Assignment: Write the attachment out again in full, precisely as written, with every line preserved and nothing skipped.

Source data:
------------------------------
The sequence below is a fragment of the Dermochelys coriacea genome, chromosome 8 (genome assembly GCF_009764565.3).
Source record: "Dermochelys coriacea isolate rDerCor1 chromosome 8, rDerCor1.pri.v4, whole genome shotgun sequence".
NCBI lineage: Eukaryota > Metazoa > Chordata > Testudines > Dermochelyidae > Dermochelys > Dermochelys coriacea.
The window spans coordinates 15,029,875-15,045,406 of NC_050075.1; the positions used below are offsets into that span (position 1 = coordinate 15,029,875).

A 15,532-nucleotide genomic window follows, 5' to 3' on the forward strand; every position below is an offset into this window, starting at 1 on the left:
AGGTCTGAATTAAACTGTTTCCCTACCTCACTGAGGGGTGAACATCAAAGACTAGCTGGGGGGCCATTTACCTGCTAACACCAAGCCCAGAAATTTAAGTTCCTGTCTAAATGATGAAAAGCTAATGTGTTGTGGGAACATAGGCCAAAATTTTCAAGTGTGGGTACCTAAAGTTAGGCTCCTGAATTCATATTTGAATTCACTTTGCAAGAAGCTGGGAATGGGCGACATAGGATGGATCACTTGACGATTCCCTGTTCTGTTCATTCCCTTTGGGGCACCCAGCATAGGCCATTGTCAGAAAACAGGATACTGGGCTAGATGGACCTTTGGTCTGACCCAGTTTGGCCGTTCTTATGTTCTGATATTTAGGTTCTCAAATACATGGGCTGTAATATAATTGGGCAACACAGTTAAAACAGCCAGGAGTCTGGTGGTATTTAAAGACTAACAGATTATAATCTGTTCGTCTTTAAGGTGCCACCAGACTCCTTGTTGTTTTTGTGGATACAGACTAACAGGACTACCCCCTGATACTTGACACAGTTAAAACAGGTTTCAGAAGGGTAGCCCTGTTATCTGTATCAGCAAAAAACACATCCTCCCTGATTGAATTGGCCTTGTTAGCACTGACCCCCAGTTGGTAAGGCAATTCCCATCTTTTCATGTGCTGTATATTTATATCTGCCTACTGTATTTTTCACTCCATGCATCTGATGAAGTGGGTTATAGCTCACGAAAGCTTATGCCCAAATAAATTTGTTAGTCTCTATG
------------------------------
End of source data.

The sequence below is a fragment of the Dermochelys coriacea genome, chromosome 8 (genome assembly GCF_009764565.3).
Source record: "Dermochelys coriacea isolate rDerCor1 chromosome 8, rDerCor1.pri.v4, whole genome shotgun sequence".
NCBI lineage: Eukaryota > Metazoa > Chordata > Testudines > Dermochelyidae > Dermochelys > Dermochelys coriacea.
The window spans coordinates 15,029,875-15,045,406 of NC_050075.1; the positions used below are offsets into that span (position 1 = coordinate 15,029,875).

A 15,532-nucleotide genomic window follows, 5' to 3' on the forward strand; every position below is an offset into this window, starting at 1 on the left:
AGGTCTGAATTAAACTGTTTCCCTACCTCACTGAGGGGTGAACATCAAAGACTAGCTGGGGGGCCATTTACCTGCTAACACCAAGCCCAGAAATTTAAGTTCCTGTCTAAATGATGAAAAGCTAATGTGTTGTGGGAACATAGGCCAAAATTTTCAAGTGTGGGTACCTAAAGTTAGGCTCCTGAATTCATATTTGAATTCACTTTGCAAGAAGCTGGGAATGGGCGACATAGGATGGATCACTTGACGATTCCCTGTTCTGTTCATTCCCTTTGGGGCACCCAGCATAGGCCATTGTCAGAAAACAGGATACTGGGCTAGATGGACCTTTGGTCTGACCCAGTTTGGCCGTTCTTATGTTCTGATATTTAGGTTCTCAAATACATGGGCTGTAATATAATTGGGCAACACAGTTAAAACAGCCAGGAGTCTGGTGGTATTTAAAGACTAACAGATTATAATCTGTTCGTCTTTAAGGTGCCACCAGACTCCTTGTTGTTTTTGTGGATACAGACTAACAGGACTACCCCCTGATACTTGACACAGTTAAAACAGGTTTCAGAAGGGTAGCCCTGTTATCTGTATCAGCAAAAAACACATCCTCCCTGATTGAATTGGCCTTGTTAGCACTGACCCCCAGTTGGTAAGGCAATTCCCATCTTTTCATGTGCTGTATATTTATATCTGCCTACTGTATTTTTCACTCCATGCATCTGATGAAGTGGGTTATAGCTCACGAAAGCTTATGCCCAAATAAATTTGTTAGTCTCTATG